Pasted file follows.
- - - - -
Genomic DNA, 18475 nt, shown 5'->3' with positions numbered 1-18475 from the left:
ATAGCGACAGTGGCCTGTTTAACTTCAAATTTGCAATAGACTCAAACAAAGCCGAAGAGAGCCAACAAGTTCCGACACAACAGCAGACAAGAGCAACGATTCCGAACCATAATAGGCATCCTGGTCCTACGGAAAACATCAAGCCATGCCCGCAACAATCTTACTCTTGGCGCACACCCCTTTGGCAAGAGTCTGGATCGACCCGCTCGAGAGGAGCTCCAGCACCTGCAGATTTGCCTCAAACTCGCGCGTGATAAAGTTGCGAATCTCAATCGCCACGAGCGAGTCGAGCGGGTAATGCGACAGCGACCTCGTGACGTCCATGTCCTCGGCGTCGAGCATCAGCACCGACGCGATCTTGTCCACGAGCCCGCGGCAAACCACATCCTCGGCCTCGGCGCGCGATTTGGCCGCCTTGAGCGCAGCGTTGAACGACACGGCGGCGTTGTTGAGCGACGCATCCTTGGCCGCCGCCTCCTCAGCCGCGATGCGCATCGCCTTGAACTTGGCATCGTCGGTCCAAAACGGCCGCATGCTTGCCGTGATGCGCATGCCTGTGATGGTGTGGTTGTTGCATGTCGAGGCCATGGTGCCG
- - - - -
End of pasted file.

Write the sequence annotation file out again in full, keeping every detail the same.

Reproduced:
Genomic DNA, 18475 nt, shown 5'->3' with positions numbered 1-18475 from the left:
ATAGCGACAGTGGCCTGTTTAACTTCAAATTTGCAATAGACTCAAACAAAGCCGAAGAGAGCCAACAAGTTCCGACACAACAGCAGACAAGAGCAACGATTCCGAACCATAATAGGCATCCTGGTCCTACGGAAAACATCAAGCCATGCCCGCAACAATCTTACTCTTGGCGCACACCCCTTTGGCAAGAGTCTGGATCGACCCGCTCGAGAGGAGCTCCAGCACCTGCAGATTTGCCTCAAACTCGCGCGTGATAAAGTTGCGAATCTCAATCGCCACGAGCGAGTCGAGCGGGTAATGCGACAGCGACCTCGTGACGTCCATGTCCTCGGCGTCGAGCATCAGCACCGACGCGATCTTGTCCACGAGCCCGCGGCAAACCACATCCTCGGCCTCGGCGCGCGATTTGGCCGCCTTGAGCGCAGCGTTGAACGACACGGCGGCGTTGTTGAGCGACGCATCCTTGGCCGCCGCCTCCTCAGCCGCGATGCGCATCGCCTTGAACTTGGCATCGTCGGTCCAAAACGGCCGCATGCTTGCCGTGATGCGCATGCCTGTGATGGTGTGGTTGTTGCATGTCGAGGCCATGGTGCCG